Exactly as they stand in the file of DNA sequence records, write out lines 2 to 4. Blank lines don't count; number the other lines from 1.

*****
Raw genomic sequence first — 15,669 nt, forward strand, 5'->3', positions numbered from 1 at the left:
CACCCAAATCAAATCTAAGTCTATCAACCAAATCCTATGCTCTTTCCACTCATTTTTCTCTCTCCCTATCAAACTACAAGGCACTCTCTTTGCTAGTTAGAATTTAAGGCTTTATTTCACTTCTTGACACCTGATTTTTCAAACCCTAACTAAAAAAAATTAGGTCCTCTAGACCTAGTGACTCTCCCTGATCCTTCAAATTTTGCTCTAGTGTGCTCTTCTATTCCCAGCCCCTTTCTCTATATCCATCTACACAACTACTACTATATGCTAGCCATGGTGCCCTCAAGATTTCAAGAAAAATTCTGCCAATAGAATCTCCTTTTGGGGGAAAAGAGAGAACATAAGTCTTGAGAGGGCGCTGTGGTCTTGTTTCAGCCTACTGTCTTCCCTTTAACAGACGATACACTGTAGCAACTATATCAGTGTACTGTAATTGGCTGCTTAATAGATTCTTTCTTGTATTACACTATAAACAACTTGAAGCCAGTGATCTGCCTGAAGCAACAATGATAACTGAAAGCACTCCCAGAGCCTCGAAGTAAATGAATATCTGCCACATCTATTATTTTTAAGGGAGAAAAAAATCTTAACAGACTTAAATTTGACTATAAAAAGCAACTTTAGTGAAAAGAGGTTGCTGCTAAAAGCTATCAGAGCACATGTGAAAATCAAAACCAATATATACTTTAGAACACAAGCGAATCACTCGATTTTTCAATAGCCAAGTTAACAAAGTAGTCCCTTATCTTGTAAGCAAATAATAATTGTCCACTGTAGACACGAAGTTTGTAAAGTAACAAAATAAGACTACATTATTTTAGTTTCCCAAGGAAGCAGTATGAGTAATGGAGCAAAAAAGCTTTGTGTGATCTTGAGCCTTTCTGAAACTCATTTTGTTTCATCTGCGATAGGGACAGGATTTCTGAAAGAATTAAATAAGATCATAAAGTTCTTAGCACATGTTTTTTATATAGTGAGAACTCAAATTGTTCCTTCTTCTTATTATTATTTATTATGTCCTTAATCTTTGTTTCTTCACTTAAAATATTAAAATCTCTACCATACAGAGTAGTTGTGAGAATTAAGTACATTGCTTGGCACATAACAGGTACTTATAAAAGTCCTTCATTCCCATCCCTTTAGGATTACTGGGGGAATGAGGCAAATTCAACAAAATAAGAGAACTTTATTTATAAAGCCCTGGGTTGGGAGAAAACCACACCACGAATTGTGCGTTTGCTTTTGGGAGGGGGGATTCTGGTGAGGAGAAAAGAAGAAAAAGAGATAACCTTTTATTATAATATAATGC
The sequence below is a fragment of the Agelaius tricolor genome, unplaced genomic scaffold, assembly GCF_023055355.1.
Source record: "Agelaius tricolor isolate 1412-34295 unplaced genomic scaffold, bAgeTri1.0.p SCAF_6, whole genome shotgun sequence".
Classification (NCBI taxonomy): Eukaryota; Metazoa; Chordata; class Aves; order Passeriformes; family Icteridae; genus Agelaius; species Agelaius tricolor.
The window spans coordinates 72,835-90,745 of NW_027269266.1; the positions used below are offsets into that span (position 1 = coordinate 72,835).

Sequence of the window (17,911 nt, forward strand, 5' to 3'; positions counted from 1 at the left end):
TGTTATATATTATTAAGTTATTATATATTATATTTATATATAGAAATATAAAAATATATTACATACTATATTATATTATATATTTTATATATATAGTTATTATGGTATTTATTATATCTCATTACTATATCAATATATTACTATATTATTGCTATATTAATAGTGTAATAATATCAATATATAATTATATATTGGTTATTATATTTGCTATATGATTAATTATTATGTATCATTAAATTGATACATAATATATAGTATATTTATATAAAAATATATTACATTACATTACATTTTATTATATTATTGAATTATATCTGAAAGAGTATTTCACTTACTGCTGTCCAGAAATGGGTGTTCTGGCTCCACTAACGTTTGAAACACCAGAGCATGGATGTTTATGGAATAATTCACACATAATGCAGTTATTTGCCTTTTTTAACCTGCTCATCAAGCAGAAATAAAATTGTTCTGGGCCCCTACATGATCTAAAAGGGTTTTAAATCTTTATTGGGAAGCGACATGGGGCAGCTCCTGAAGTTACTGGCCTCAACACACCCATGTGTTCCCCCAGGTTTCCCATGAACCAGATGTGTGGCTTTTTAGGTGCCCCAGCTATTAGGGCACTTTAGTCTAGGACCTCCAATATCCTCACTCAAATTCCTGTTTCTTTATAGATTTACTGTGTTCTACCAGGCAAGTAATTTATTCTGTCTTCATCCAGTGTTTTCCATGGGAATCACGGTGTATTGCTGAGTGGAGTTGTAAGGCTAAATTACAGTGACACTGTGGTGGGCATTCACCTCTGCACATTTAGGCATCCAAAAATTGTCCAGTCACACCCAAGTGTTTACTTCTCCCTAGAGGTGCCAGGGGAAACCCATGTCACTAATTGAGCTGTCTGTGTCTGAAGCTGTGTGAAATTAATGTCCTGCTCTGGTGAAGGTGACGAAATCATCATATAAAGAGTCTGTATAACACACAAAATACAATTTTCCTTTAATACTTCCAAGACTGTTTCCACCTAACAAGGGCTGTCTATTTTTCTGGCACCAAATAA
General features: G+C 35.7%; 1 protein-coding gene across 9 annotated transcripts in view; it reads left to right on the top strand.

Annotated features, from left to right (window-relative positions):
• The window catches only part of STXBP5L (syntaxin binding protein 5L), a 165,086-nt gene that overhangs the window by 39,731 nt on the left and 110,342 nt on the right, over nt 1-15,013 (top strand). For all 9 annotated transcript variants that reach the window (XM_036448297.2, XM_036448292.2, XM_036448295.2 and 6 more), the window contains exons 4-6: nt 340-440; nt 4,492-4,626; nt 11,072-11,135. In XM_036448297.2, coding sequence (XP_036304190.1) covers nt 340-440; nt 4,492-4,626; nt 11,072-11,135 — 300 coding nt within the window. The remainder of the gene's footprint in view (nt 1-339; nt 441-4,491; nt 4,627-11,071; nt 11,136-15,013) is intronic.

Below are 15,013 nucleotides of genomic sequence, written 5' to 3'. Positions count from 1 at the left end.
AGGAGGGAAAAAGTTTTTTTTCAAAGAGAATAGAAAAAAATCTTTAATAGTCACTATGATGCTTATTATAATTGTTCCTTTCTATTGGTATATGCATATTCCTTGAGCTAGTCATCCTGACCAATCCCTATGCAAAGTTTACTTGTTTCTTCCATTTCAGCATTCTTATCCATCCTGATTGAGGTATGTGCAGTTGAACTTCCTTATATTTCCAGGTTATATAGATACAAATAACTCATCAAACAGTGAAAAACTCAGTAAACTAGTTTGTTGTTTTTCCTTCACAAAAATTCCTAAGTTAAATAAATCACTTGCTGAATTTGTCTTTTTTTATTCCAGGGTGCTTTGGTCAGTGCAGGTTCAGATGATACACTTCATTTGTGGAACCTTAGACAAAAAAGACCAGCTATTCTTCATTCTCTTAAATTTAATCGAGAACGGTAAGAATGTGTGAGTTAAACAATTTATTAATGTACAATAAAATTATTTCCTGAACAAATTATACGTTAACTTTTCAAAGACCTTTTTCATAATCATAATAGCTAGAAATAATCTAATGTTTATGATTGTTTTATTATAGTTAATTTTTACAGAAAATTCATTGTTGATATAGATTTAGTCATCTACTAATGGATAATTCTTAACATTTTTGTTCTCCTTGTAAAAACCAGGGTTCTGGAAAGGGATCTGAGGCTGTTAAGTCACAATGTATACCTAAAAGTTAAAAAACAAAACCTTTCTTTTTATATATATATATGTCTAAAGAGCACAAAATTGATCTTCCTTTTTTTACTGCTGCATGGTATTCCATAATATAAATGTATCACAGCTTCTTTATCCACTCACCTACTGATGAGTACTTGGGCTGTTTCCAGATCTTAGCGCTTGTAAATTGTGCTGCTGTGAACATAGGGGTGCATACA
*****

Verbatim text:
CACCCAAATCAAATCTAAGTCTATCAACCAAATCCTATGCTCTTTCCACTCATTTTTCTCTCTCCCTATCAAACTACAAGGCACTCTCTTTGCTAGTTAGAATTTAAGGCTTTATTTCACTTCTTGACACCTGATTTTTCAAACCCTAACTAAAAAAAATTAGGTCCTCTAGACCTAGTGACTCTCCCTGATCCTTCAAATTTTGCTCTAGTGTGCTCTTCTATTCCCAGCCCCTTTCTCTATATCCATCTACACAACTACTACTATATGCTAGCCATGGTGCCCTCAAGATTTCAAGAAAAATTCTGCCAATAGAATCTCCTTTTGGGGGAAAAGAGAGAACATAAGTCTTGAGAGGGCGCTGTGGTCTTGTTTCAGCCTACTGTCTTCCCTTTAACAGACGATACACTGTAGCAACTATATCAGTGTACTGTAATTGGCTGCTTAATAGATTCTTTCTTGTATTACACTATAAACAACTTGAAGCCAGTGATCTGCCTGAAGCAACAATGATAACTGAAAGCACTCCCAGAGCCTCGAAGTAAATGAATATCTGCCACATCTATTATTTTTAAGGGAGAAAAAAATCTTAACAGACTTAAATTTGACTATAAAAAGCAACTTTAGTGAAAAGAGGTTGCTGCTAAAAGCTATCAGAGCACATGTGAAAATCAAAACCAATATATACTTTAGAACACAAGCGAATCACTCGATTTTTCAATAGCCAAGTTAACAAAGTAGTCCCTTATCTTGTAAGCAAATAATAATTGTCCACTGTAGACACGAAGTTTGTAAAGTAACAAAATAAGACTACATTATTTTAGTTTCCCAAGGAAGCAGTATGAGTAATGGAGCAAAAAAGCTTTGTGTGATCTTGAGCCTTTCTGAAACTCATTTTGTTTCATCTGCGATAGGGACAGGATTTCTGAAAGAATTAAATAAGATCATAAAGTTCTTAGCACATGTTTTTTATATAGTGAGAACTCAAATTGTTCCTTCTTCTTATTATTATTTATTATGTCCTTAATCTTTGTTTCTTCACTTAAAATATTAAAATCTCTACCATACAGAGTAGTTGTGAGAATTAAGTACATTGCTTGGCACATAACAGGTACTTATAAAAGTCCTTCATTCCCATCCCTTTAGGATTACTGGGGGAATGAGGCAAATTCAACAAAATAAGAGAACTTTATTTATAAAGCCCTGGGTTGGGAGAAAACCACACCACGAATTGTGCGTTTGCTTTTGGGAGGGGGGATTCTGGTGAGGAGAAAAGAAGAAAAAGAGATAACCTTTTATTATAATATAATGC
The sequence below is a fragment of the Agelaius tricolor genome, unplaced genomic scaffold, assembly GCF_023055355.1.
Source record: "Agelaius tricolor isolate 1412-34295 unplaced genomic scaffold, bAgeTri1.0.p SCAF_6, whole genome shotgun sequence".